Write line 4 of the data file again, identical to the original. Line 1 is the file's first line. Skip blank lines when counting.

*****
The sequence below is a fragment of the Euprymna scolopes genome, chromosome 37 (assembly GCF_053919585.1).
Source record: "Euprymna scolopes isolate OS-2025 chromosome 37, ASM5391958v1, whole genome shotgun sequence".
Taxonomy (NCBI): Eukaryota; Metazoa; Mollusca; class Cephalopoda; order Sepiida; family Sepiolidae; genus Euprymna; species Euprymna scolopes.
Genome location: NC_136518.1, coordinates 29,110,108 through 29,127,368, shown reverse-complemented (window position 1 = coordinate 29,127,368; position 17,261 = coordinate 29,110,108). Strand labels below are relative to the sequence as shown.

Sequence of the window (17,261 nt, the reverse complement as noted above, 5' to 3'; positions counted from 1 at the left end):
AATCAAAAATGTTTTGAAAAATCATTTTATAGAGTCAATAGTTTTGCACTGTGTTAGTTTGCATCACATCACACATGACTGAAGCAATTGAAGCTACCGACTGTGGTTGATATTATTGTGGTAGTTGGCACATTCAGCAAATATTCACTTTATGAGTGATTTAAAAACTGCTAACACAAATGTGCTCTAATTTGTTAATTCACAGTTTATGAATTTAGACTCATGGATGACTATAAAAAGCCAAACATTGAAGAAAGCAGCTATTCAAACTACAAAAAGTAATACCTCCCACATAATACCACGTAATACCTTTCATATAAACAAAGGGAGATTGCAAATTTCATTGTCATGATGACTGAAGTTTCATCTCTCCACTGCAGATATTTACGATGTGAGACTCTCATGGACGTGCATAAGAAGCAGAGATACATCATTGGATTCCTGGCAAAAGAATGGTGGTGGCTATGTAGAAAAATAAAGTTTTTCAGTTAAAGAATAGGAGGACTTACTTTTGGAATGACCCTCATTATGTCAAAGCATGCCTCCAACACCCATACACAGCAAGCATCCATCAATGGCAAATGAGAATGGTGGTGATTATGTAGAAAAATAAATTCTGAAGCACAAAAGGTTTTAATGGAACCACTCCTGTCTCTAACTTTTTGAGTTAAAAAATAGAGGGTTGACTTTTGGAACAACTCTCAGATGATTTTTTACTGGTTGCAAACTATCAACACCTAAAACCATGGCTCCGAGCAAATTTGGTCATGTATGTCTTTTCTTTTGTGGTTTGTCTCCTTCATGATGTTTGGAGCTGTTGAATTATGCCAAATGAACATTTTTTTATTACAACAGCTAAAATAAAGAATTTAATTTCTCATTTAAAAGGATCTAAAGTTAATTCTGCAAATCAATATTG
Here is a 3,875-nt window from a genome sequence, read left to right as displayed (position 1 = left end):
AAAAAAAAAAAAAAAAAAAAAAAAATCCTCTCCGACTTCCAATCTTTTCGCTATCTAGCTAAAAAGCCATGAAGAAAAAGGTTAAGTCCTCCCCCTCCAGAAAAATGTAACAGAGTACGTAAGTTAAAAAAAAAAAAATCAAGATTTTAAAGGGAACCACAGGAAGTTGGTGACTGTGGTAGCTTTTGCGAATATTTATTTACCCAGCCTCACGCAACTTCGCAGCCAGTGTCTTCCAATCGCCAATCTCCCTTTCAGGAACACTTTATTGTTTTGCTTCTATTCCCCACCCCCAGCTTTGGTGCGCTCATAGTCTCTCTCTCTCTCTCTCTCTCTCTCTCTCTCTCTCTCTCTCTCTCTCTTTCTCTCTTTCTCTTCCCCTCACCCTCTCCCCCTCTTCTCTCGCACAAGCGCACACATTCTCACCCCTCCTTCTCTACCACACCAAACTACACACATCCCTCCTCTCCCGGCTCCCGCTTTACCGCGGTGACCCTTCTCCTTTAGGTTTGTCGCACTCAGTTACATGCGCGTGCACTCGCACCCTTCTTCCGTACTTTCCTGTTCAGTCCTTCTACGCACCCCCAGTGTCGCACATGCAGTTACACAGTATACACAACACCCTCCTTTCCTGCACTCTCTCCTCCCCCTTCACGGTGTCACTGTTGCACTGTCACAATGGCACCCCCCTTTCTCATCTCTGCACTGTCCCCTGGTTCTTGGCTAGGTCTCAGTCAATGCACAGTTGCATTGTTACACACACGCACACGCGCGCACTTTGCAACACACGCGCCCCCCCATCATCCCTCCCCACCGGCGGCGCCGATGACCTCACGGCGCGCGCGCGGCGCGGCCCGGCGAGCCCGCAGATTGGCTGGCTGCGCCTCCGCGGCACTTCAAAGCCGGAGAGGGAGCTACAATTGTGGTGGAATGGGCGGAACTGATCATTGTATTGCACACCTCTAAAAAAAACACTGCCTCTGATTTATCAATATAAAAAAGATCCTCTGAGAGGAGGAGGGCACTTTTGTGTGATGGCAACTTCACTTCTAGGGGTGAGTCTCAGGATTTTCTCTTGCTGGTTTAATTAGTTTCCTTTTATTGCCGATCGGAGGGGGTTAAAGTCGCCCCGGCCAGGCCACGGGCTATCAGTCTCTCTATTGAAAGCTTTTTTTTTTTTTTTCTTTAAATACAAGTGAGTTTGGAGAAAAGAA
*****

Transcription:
Genome location: NC_136518.1, coordinates 29,110,108 through 29,127,368, shown reverse-complemented (window position 1 = coordinate 29,127,368; position 17,261 = coordinate 29,110,108). Strand labels below are relative to the sequence as shown.